IBM had a video education program with Colorado State University and it was free, so I started taking Abstract Algebra at CSU at the same time I was taking it at CU. Having two different perspectives from two different teachers helped a bit, and I ended up with a C in the first semester at CU. I buckled down and doubled down the second semester and got a B. To this day I’m prouder of that B than all the A’s I ever got.

I did finish with an acceptable GPA of 3.04, but that was more due to my A’s in physics that made up for C’s in math. I did think I was getting better toward the end and one professor said that my grades in the last few classes were surprising considering my earlier progress. It was a small college (part of a large university) and I had several professors more than once.

My lack of success was not due to the quality of teaching, but it was my difficulty. I did all this college part-time while working full-time. That, plus the GI Bill and scholarships, and even tuition assistance from IBM the last three years made it no problem financially. That was important because I had a family and needed to makes ends meet. However, I do think full-time school and a total immersion in the curriculum would have helped me with the math. Still, I made it.

Meanwhile I was doing very well at work and moving into new fields and being very successful. I joined IBM Technical Education and, for fourteen years, I taught IBMers and customers. It was during this time that I changed careers from Electronics Engineer to Software Engineer. That’s a story for another blog, but it did create a problem for me since my formal training was not programming, with the exception of a few Pascal classes.

However, my travel schedule with Tech Ed prevented my from going back to college. IBM gave me a lot of classes and I ended up graduating from IBM’s University Level Computer Science program, but I wanted more. What I really desired was a doctorate.

The problem was that I had done so many different things, I could not decide what area I wanted to get a Ph.D. in. I considered Electronics Engineering, but I hadn’t done that for ten or more years. I considered math, but my struggle with my Master’s sort of cooled those jets. Plus I hadn’t used my math in ten or twenty years, so it was rusty. I also thought about a Ph.D. in Education, specifically "Instructional Design," something I had a lot of experience in and had even published. But there was no way I could go back to college with my travel schedule.

Finally, I decided to get another Master’s in Computer Science. I left IBM Education and went to work in IBM Printing Systems running the software testing lab. I enrolled at the University of Denver and got my CompSci Master’s in 2003. I didn’t get straight A’s, but I did quite well, graduating with a 3.53 GPA. No high honors, but, again, it was night school attended by a full-time worker, and I did miss a few classes due to business travel, so I was happy with the result.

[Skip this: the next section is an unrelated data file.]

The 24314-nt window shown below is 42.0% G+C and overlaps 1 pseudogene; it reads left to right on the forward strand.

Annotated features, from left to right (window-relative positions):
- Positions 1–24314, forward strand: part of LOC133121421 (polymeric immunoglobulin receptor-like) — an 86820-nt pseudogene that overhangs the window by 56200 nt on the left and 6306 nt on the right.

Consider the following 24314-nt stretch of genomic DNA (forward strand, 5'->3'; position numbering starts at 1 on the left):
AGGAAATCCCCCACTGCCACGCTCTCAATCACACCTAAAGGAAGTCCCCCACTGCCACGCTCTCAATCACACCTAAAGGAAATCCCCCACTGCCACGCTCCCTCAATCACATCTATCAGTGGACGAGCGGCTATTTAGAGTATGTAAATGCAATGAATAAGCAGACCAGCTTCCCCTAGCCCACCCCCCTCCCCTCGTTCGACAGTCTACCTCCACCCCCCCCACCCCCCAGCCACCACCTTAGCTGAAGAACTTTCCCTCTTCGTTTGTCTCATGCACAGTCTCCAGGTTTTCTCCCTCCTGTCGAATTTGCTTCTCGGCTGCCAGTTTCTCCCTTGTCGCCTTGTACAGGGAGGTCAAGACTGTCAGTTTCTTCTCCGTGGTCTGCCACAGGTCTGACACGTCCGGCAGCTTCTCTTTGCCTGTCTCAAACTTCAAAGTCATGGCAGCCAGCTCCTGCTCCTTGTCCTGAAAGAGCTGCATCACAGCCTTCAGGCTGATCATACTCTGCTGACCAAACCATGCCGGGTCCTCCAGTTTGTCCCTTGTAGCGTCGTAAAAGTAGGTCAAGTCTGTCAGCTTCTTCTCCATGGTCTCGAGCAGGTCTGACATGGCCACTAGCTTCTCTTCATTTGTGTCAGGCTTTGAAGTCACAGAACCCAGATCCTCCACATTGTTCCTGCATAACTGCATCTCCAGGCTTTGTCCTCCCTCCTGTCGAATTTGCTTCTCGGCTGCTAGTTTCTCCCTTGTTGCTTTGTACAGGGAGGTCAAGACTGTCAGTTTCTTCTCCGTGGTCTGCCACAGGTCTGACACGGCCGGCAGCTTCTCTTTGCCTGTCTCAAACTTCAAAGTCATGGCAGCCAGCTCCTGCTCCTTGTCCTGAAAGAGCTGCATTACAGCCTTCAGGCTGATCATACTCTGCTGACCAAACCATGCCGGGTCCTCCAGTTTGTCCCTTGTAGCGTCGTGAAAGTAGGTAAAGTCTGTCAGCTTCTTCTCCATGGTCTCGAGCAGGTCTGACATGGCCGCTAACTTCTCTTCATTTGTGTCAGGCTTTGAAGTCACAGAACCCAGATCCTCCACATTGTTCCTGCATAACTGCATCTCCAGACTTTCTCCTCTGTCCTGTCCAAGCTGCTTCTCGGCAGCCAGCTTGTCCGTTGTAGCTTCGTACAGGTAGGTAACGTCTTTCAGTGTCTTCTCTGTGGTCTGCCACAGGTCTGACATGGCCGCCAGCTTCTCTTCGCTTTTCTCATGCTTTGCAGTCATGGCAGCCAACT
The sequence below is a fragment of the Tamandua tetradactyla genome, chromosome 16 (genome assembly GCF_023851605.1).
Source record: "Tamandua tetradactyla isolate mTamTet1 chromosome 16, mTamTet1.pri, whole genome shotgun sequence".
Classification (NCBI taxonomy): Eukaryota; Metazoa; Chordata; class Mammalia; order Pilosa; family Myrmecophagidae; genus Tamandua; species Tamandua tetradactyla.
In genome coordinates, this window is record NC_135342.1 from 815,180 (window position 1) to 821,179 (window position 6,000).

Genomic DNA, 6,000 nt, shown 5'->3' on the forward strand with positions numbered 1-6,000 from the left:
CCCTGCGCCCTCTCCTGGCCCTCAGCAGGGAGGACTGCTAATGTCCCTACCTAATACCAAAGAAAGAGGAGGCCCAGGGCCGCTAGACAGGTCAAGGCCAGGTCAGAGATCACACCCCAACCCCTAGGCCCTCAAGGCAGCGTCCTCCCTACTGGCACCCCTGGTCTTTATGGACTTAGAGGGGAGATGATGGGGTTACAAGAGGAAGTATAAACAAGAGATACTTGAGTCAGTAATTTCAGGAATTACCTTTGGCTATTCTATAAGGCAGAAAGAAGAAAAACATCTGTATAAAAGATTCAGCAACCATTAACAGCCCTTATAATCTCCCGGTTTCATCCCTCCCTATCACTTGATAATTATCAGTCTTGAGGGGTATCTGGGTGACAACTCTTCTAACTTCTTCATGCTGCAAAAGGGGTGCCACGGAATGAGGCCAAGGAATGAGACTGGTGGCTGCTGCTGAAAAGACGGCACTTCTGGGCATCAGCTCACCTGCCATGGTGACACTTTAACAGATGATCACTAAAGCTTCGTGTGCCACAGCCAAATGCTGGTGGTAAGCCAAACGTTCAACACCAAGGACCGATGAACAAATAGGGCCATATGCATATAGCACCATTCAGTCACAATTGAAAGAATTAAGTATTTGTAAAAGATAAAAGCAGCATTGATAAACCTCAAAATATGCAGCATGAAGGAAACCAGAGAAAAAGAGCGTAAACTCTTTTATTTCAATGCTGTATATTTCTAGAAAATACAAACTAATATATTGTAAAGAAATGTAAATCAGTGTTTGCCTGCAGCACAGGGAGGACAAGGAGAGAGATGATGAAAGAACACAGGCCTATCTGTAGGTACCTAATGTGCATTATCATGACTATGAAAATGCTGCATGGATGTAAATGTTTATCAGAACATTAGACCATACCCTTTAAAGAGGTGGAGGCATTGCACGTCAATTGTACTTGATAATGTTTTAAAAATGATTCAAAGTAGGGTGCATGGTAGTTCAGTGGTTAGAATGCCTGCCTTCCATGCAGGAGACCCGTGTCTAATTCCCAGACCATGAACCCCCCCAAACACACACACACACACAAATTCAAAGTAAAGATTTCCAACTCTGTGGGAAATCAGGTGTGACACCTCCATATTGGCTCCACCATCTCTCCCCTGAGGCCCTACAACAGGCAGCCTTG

Upon retirement some ten more years later, I’ve finally gotten myself into a Ph.D. program at one of the most prestigious universities in the country: Stanford University in Palo Alto, California. I’m currently preparing for my qualification exams or “quals,” and I’ve struggled a lot with some of the subjects. I'm pursuing a degree in physics. The problem appeared to be related to the mathematics, so I’ve changed direction slightly and I’m now taking some more math courses before I return to the advanced physics. I’ve had to reset my expectations and I’m dealing with the fact that my undergraduate and graduate work was so many years ago. It’s coming back, but a lot slower than I expected.

So that’s the story of my roller coaster ride. I went from flunking out of the School of Mines to graduating from Navy technical school at the top. I got a job teaching and earned a Bachelor’s degree summa cum laude.

I then struggled with math and barely survived my first experience of graduate school.

Twenty years later I earned a second Master’s degree, again in a subject I was already well trained, graduating in the top 10% (I think … they didn’t have rankings). So it’s been down — up — down — up … and now I’m on a downer.

When I first started at Stanford the classes went well. I zoomed through classical physics, running into a little trouble with Lagrangian and Hamiltonian Dynamics, but I no longer seek straight A’s, so I survived. I then hit a bit of a brick wall, and had to regroup in January. That has gone pretty well with finals next week.

I have a conference call with my adviser today at 9:00. Soon I’ll know. Wish me luck.